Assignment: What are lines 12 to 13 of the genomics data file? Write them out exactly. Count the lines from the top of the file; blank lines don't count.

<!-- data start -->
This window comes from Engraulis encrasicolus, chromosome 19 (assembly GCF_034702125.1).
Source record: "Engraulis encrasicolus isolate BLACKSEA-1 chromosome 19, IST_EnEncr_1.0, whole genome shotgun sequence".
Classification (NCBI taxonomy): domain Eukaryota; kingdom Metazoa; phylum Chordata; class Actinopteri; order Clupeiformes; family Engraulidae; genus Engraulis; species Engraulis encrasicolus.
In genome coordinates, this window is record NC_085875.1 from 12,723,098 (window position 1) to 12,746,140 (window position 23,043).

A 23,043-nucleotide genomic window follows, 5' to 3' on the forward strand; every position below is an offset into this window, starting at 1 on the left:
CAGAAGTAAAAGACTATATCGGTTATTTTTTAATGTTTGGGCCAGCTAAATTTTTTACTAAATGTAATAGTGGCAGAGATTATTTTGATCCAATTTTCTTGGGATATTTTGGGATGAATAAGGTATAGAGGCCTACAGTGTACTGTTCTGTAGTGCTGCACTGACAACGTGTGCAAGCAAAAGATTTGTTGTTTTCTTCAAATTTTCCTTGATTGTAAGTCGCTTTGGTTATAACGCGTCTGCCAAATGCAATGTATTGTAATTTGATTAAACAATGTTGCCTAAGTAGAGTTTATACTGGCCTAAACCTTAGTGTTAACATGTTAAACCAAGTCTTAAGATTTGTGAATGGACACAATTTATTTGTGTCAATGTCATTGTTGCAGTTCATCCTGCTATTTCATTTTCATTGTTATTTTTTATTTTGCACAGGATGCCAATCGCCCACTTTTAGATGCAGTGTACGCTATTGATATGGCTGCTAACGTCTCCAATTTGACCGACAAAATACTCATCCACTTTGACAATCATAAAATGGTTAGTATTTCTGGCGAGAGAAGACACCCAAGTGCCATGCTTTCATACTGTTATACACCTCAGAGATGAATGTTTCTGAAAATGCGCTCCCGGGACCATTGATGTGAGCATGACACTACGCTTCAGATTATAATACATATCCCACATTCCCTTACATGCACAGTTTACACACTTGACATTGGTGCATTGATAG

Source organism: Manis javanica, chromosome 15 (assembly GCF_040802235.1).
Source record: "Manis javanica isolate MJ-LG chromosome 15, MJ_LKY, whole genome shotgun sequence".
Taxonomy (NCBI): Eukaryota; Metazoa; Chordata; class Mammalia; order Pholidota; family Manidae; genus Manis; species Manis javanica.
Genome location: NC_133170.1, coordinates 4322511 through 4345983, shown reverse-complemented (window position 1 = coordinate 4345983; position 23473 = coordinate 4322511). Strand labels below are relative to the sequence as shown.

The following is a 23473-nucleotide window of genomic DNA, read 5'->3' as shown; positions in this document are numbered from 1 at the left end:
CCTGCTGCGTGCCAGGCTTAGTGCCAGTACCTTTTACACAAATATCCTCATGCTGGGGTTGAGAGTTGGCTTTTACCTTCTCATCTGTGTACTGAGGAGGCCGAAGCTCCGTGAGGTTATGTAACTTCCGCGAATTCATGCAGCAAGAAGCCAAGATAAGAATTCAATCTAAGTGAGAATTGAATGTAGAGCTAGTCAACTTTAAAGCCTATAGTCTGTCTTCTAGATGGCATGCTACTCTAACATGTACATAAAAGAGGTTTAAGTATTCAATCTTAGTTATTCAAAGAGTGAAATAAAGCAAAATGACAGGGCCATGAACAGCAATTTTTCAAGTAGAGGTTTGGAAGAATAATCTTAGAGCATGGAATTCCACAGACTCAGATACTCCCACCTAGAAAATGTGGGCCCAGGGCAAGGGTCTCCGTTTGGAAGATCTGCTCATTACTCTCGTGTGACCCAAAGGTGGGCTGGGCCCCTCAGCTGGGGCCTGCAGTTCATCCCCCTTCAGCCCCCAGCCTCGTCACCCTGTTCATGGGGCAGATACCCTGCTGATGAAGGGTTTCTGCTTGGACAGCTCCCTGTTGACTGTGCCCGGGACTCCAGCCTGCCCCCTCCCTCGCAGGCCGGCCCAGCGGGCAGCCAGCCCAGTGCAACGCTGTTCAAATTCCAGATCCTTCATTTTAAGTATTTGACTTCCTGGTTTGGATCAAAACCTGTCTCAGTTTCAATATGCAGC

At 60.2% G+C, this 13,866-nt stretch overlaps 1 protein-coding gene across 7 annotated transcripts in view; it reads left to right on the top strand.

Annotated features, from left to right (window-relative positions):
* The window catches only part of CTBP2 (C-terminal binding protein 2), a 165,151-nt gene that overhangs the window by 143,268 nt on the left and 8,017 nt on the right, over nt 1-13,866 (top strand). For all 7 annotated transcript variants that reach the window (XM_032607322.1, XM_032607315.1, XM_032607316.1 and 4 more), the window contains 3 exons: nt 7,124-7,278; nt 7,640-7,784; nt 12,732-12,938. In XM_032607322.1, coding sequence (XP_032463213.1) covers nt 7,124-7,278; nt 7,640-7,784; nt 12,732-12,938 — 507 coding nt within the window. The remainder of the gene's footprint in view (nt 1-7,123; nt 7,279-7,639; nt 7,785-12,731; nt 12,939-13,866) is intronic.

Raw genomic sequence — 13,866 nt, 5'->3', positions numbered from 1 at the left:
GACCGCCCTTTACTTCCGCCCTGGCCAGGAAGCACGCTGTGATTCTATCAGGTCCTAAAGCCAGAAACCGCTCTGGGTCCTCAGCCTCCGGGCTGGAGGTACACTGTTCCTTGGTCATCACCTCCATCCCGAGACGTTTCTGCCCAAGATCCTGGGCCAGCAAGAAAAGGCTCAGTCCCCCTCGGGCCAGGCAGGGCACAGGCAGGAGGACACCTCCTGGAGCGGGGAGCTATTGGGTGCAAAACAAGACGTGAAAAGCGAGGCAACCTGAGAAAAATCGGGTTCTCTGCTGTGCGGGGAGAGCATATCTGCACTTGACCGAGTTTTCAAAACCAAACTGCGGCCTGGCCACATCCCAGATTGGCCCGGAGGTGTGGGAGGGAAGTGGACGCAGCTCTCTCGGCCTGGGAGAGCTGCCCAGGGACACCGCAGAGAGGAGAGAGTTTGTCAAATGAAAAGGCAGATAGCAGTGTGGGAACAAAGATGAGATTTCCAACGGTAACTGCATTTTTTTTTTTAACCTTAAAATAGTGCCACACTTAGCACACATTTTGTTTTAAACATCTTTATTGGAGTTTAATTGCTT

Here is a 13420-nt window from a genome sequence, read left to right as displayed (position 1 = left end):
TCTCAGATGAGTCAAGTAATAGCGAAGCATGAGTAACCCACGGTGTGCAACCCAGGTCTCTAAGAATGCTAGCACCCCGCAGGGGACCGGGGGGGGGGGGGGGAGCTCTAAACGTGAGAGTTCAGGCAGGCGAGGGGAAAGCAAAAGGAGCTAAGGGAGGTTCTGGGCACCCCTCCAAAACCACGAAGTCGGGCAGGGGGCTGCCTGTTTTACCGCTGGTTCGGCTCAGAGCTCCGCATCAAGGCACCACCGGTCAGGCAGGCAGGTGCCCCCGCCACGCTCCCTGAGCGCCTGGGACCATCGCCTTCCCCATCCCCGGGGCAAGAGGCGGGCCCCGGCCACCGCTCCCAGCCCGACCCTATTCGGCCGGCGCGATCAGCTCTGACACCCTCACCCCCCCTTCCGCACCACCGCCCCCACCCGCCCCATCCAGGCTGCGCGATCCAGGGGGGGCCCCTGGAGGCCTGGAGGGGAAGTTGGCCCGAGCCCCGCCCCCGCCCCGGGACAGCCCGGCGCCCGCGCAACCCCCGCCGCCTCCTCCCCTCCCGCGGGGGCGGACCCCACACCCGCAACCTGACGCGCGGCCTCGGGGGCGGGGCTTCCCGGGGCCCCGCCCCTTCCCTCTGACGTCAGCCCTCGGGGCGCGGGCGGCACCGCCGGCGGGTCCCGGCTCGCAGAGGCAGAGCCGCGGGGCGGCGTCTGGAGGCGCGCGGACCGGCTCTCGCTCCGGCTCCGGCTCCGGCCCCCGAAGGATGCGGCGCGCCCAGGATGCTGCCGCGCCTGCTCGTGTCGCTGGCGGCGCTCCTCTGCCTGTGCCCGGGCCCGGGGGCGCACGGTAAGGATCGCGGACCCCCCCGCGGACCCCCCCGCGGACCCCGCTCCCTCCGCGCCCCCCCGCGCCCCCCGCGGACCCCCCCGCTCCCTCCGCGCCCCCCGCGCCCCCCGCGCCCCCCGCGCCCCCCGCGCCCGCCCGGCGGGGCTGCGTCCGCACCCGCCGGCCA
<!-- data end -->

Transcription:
CCTGCTGCGTGCCAGGCTTAGTGCCAGTACCTTTTACACAAATATCCTCATGCTGGGGTTGAGAGTTGGCTTTTACCTTCTCATCTGTGTACTGAGGAGGCCGAAGCTCCGTGAGGTTATGTAACTTCCGCGAATTCATGCAGCAAGAAGCCAAGATAAGAATTCAATCTAAGTGAGAATTGAATGTAGAGCTAGTCAACTTTAAAGCCTATAGTCTGTCTTCTAGATGGCATGCTACTCTAACATGTACATAAAAGAGGTTTAAGTATTCAATCTTAGTTATTCAAAGAGTGAAATAAAGCAAAATGACAGGGCCATGAACAGCAATTTTTCAAGTAGAGGTTTGGAAGAATAATCTTAGAGCATGGAATTCCACAGACTCAGATACTCCCACCTAGAAAATGTGGGCCCAGGGCAAGGGTCTCCGTTTGGAAGATCTGCTCATTACTCTCGTGTGACCCAAAGGTGGGCTGGGCCCCTCAGCTGGGGCCTGCAGTTCATCCCCCTTCAGCCCCCAGCCTCGTCACCCTGTTCATGGGGCAGATACCCTGCTGATGAAGGGTTTCTGCTTGGACAGCTCCCTGTTGACTGTGCCCGGGACTCCAGCCTGCCCCCTCCCTCGCAGGCCGGCCCAGCGGGCAGCCAGCCCAGTGCAACGCTGTTCAAATTCCAGATCCTTCATTTTAAGTATTTGACTTCCTGGTTTGGATCAAAACCTGTCTCAGTTTCAATATGCAGC

At 60.2% G+C, this 13,866-nt stretch overlaps 1 protein-coding gene across 7 annotated transcripts in view; it reads left to right on the top strand.